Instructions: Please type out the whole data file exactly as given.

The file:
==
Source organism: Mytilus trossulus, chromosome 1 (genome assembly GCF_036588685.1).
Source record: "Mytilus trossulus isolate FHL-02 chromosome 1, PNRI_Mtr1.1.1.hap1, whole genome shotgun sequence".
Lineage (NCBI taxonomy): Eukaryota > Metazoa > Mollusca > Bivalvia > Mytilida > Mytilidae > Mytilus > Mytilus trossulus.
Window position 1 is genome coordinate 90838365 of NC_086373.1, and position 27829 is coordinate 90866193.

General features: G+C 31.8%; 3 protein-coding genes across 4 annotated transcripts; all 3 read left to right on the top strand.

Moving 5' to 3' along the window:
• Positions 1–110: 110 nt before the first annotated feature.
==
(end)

Source organism: Mytilus trossulus, chromosome 1 (genome assembly GCF_036588685.1).
Source record: "Mytilus trossulus isolate FHL-02 chromosome 1, PNRI_Mtr1.1.1.hap1, whole genome shotgun sequence".
Lineage (NCBI taxonomy): Eukaryota > Metazoa > Mollusca > Bivalvia > Mytilida > Mytilidae > Mytilus > Mytilus trossulus.
Window position 1 is genome coordinate 90838365 of NC_086373.1, and position 27829 is coordinate 90866193.

General features: G+C 31.8%; 3 protein-coding genes across 4 annotated transcripts; all 3 read left to right on the top strand.

Moving 5' to 3' along the window:
• Positions 1–110: 110 nt before the first annotated feature.